On paper, Doctor Strange in the Multiverse of Madness is a formulaic Marvel Studios superhero romp. Its plot beats read like sticky notes slapped onto an overpaid executive’s wall: A superhero arrives, seems all-powerful, then runs into an unstoppable foe. That strife turns the world upside down, and in resolving that change, the hero mends something in themselves to ultimately save the day, all while finding equal parts comedy and heart when the film’s world gets weird.
But a great film can succeed even while twisted around a formulaic plot, and it’s here that Doctor Strange in the Multiverse of Madness (launching tonight in the US as a theatrical exclusive) wins out. Even though it comes with the Marvel Studios pitfall of predictability, it also stands as a grand example of the company letting filmmakers be themselves—and shows how clever, visually arresting filmmaking can transform “formulaic” plot beats into a fascinating journey for multiple characters. (Plus, after so much alternate-universe wackiness in multiple Spider-Man films, this film surprises by finding refreshing uses of the concept.)
What better way to show how far the universe of Marvel films has come in the past two decades than to have Sam “is he seriously dancing” Raimi stretch out his weird filmmaking legs and regain his blockbuster-level comfort?
A mild warning about an icy opening gambit
To clarify: Doctor Strange 2‘s Raimi-ness is more Evil Dead 2 than Spider-Man 3, even though it takes a while for the filmmaker’s signature pulpiness to emerge. By the end of the film, I surmised that Marvel Studios handed Raimi a checklist of requirements (prior-film plot retreads, MacGuffins) that he had to knock out before otherwise making the movie he wanted.
Now that I’ve seen the whole thing, I find myself laughing at how DS2 packs all of these Marvel Studios requirements into the film’s opening 24 minutes, freeing Raimi to go off for the rest of the production.
From here on out, this review includes minor plot spoilers but takes care to leave the film generally unspoiled.
Depending on your adherence to all things Marvel Studios, particularly WandaVision, DS2‘s opening gambit could chill you for the rest of its lean, two-hour runtime (or, at least, “lean” compared to some recent Marvel films). This film’s script opts for a horror-caliber explanation of why its “big bad” becomes obsessed with a single objective and puts countless other lives at risk to get it.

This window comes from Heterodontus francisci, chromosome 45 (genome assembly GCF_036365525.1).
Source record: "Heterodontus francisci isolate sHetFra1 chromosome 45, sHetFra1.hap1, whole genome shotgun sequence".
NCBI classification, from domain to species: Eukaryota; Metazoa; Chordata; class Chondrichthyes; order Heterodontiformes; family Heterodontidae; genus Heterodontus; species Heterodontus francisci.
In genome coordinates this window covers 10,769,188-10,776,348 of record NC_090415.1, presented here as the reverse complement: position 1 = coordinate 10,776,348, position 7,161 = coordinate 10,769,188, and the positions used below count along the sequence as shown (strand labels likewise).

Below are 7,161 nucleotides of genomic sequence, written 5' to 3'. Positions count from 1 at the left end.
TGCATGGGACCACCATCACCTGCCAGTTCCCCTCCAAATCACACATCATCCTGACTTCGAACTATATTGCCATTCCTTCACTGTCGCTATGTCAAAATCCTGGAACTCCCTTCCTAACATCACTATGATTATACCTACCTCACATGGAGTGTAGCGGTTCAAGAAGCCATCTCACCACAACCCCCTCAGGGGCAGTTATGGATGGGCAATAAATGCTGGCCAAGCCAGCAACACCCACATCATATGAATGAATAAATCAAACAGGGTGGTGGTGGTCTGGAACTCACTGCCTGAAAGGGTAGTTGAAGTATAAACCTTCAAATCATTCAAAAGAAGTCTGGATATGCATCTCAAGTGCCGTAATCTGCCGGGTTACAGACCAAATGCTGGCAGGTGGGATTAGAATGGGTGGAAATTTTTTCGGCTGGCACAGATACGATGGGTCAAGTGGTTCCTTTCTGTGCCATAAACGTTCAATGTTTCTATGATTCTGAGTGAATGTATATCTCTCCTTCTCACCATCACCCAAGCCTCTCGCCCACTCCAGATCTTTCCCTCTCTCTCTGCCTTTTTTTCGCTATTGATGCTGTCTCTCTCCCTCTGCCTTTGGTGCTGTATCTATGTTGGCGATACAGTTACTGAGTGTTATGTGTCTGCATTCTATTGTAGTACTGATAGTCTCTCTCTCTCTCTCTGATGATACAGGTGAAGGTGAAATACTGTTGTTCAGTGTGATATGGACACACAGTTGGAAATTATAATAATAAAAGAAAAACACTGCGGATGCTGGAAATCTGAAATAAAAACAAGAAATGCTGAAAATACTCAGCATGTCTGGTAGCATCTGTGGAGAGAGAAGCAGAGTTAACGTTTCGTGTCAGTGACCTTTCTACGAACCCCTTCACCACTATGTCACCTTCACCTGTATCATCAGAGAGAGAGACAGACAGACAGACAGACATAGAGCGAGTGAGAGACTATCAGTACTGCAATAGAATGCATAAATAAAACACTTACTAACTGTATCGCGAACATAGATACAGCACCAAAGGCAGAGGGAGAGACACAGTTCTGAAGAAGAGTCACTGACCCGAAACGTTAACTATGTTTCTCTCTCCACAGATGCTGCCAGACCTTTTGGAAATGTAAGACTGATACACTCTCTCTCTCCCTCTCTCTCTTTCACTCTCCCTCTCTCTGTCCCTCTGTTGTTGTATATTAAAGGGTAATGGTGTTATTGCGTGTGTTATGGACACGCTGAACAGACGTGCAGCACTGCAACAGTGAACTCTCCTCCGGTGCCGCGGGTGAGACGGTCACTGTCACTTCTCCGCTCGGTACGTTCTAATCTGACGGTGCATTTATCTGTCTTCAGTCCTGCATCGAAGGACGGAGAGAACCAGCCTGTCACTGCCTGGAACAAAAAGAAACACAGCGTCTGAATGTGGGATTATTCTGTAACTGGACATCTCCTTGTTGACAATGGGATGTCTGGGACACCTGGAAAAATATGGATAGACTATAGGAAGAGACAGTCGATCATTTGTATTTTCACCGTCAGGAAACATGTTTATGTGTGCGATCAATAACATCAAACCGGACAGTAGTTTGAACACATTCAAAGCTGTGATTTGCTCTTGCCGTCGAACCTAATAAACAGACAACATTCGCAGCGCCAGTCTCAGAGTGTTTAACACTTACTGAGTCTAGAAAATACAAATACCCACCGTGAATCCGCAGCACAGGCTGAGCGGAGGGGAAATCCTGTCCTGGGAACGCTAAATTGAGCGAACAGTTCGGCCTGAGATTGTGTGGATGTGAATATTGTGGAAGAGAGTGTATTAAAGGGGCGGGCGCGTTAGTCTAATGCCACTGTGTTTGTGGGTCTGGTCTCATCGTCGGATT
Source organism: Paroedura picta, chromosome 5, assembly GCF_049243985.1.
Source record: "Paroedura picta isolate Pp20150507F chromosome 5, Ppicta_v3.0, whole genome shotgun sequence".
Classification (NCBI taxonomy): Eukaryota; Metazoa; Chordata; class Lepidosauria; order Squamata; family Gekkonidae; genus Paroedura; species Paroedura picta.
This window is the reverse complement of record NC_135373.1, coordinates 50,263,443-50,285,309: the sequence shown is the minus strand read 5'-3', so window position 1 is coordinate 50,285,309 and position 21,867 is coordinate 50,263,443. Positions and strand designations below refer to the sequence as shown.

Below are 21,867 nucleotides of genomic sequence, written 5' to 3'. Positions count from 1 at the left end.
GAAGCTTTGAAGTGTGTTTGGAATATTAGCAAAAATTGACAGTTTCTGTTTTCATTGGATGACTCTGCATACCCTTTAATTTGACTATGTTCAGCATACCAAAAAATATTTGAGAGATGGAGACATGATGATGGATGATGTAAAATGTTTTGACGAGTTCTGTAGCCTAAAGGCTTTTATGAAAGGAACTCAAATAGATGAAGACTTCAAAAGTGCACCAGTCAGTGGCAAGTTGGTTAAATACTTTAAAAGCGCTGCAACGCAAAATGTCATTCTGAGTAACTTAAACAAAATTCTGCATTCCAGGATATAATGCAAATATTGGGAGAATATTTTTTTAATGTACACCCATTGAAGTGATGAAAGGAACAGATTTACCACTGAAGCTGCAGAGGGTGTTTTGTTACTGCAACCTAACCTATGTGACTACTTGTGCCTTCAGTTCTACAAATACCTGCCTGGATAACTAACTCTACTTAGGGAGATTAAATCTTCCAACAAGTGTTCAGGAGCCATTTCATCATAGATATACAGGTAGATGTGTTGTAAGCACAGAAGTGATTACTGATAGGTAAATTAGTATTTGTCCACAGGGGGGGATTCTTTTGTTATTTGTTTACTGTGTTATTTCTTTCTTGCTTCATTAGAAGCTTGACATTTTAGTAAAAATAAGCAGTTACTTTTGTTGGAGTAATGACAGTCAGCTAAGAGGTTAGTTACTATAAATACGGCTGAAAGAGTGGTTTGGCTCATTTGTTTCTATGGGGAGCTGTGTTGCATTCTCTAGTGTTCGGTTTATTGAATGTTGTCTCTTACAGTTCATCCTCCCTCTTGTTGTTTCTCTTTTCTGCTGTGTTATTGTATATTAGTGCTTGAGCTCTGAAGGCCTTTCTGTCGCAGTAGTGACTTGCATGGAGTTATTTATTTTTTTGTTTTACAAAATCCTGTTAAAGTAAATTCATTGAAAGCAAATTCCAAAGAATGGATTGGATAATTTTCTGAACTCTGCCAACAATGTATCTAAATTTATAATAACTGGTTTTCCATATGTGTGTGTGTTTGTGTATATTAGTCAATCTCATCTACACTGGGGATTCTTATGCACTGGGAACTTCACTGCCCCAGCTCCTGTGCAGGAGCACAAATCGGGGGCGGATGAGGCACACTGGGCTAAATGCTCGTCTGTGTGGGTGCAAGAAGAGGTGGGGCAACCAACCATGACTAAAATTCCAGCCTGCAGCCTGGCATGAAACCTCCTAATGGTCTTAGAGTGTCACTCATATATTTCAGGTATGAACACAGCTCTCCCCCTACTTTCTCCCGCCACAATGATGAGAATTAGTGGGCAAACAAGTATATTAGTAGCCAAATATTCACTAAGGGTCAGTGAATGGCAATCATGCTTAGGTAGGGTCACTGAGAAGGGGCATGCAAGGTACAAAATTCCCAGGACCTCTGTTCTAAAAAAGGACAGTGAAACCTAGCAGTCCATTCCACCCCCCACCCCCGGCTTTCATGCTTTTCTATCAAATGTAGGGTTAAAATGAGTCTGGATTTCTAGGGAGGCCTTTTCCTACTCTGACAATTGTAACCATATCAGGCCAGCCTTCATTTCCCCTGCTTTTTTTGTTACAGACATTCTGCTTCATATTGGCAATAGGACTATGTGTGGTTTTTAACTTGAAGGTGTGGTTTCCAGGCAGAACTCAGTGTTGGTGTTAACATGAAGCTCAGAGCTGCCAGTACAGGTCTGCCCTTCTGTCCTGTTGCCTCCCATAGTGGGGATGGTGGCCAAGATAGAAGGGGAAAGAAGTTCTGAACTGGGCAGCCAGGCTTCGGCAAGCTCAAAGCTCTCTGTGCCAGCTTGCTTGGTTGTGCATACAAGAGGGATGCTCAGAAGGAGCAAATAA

DS2 makes a bold decision to move that early plot point along as quickly as possible, instead of dragging out its character-specific sea change with WandaVision-like nuance— it’s a few minutes instead of a few TV episodes. It’s an unfortunate casualty to pave the way for a fun, dark, and generally enjoyable twist to usual Marvel Studios fare—and that’s ironic in a film whose characters, at one point, are asked whether to sacrifice a single person to save the universe.
United multiverse of America
When the film opens, Dr. Stephen Strange (Benedict Cumberbatch) emerges as the de facto post-Endgame superhero, poised to lap up the public adulation that Iron Man and OG Captain America can no longer claim. He immediately flexes these muscles in frantic, back-to-back action sequences, and each stands out from cookie-cutter Marvel Studios “everyone shooting lasers at each other” battles. Like in his first film, these sequences toy with how Strange and his cohorts can reshape reality as they see fit, and Raimi’s camera lens is up to the task of balancing dizzying weirdness with grounded bombast and jokes.